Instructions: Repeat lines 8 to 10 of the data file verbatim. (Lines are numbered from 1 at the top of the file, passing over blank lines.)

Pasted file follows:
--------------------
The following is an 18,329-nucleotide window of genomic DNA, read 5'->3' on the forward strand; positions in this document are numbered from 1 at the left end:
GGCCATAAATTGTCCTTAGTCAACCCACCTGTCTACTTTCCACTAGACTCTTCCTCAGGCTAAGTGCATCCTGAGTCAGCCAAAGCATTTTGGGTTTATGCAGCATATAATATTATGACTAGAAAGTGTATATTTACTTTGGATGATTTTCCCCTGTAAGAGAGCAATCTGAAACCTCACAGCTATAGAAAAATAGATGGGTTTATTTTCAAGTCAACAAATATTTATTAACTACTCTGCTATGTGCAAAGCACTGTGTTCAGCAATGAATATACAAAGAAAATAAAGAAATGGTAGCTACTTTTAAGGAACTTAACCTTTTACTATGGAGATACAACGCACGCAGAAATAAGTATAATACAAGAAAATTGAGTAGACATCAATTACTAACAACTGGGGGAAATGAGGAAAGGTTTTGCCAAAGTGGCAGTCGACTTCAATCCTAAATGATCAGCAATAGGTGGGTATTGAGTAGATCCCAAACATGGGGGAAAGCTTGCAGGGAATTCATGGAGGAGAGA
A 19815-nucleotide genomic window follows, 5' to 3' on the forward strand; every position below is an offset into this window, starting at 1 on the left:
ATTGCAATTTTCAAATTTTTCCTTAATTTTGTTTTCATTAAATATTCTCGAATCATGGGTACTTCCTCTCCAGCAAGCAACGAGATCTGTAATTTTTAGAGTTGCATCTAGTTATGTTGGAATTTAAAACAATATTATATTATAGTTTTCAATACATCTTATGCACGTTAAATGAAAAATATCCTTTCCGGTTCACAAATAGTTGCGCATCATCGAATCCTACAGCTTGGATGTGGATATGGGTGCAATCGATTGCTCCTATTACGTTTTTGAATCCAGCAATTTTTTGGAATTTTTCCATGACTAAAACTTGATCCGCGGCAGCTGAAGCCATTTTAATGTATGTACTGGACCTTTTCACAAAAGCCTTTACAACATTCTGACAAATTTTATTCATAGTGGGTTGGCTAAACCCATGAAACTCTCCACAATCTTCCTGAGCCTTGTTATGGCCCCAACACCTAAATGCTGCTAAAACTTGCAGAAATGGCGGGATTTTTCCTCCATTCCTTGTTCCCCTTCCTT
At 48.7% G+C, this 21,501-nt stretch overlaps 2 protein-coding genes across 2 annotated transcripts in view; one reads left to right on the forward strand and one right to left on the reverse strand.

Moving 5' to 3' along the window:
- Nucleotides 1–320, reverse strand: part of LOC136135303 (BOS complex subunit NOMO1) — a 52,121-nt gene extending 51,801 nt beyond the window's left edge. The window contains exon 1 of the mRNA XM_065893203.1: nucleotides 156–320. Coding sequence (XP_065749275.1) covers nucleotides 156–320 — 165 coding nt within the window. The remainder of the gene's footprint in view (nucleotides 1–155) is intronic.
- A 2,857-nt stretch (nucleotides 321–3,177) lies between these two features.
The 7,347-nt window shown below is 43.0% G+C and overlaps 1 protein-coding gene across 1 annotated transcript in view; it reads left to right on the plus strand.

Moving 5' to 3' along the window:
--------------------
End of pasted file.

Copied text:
- A 2,857-nt stretch (nucleotides 321–3,177) lies between these two features.
The 7,347-nt window shown below is 43.0% G+C and overlaps 1 protein-coding gene across 1 annotated transcript in view; it reads left to right on the plus strand.

Moving 5' to 3' along the window: